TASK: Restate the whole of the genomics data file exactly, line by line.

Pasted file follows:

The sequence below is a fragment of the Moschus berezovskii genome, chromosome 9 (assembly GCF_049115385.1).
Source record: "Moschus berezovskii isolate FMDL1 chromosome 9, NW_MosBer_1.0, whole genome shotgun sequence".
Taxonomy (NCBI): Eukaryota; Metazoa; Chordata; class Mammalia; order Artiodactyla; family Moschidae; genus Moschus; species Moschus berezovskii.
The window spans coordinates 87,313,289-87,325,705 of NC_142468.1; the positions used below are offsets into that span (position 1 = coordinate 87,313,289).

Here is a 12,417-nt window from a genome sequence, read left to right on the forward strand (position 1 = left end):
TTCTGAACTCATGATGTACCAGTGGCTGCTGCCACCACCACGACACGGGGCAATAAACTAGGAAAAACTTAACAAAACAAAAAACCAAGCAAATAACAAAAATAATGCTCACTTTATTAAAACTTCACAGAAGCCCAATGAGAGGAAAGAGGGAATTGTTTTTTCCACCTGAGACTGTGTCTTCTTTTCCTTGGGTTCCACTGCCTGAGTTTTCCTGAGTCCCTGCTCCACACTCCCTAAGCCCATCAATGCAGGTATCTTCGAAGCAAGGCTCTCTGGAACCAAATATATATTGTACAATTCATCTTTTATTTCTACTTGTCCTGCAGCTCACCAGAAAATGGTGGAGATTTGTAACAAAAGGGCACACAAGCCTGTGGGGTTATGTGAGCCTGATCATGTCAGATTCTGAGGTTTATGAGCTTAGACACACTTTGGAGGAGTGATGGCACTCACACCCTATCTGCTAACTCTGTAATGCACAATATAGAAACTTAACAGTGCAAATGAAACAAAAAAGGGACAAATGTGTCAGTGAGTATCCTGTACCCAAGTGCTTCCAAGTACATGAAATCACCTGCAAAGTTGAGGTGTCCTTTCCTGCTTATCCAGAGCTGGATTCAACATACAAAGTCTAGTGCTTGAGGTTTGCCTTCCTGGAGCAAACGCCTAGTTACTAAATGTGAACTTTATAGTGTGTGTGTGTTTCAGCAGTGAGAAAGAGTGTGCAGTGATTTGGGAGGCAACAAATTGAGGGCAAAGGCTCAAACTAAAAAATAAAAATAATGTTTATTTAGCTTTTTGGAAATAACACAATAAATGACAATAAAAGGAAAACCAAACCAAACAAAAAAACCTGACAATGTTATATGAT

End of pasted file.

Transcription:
The sequence below is a fragment of the Moschus berezovskii genome, chromosome 9 (assembly GCF_049115385.1).
Source record: "Moschus berezovskii isolate FMDL1 chromosome 9, NW_MosBer_1.0, whole genome shotgun sequence".
Taxonomy (NCBI): Eukaryota; Metazoa; Chordata; class Mammalia; order Artiodactyla; family Moschidae; genus Moschus; species Moschus berezovskii.
The window spans coordinates 87,313,289-87,325,705 of NC_142468.1; the positions used below are offsets into that span (position 1 = coordinate 87,313,289).

Here is a 12,417-nt window from a genome sequence, read left to right on the forward strand (position 1 = left end):
TTCTGAACTCATGATGTACCAGTGGCTGCTGCCACCACCACGACACGGGGCAATAAACTAGGAAAAACTTAACAAAACAAAAAACCAAGCAAATAACAAAAATAATGCTCACTTTATTAAAACTTCACAGAAGCCCAATGAGAGGAAAGAGGGAATTGTTTTTTCCACCTGAGACTGTGTCTTCTTTTCCTTGGGTTCCACTGCCTGAGTTTTCCTGAGTCCCTGCTCCACACTCCCTAAGCCCATCAATGCAGGTATCTTCGAAGCAAGGCTCTCTGGAACCAAATATATATTGTACAATTCATCTTTTATTTCTACTTGTCCTGCAGCTCACCAGAAAATGGTGGAGATTTGTAACAAAAGGGCACACAAGCCTGTGGGGTTATGTGAGCCTGATCATGTCAGATTCTGAGGTTTATGAGCTTAGACACACTTTGGAGGAGTGATGGCACTCACACCCTATCTGCTAACTCTGTAATGCACAATATAGAAACTTAACAGTGCAAATGAAACAAAAAAGGGACAAATGTGTCAGTGAGTATCCTGTACCCAAGTGCTTCCAAGTACATGAAATCACCTGCAAAGTTGAGGTGTCCTTTCCTGCTTATCCAGAGCTGGATTCAACATACAAAGTCTAGTGCTTGAGGTTTGCCTTCCTGGAGCAAACGCCTAGTTACTAAATGTGAACTTTATAGTGTGTGTGTGTTTCAGCAGTGAGAAAGAGTGTGCAGTGATTTGGGAGGCAACAAATTGAGGGCAAAGGCTCAAACTAAAAAATAAAAATAATGTTTATTTAGCTTTTTGGAAATAACACAATAAATGACAATAAAAGGAAAACCAAACCAAACAAAAAAACCTGACAATGTTATATGAT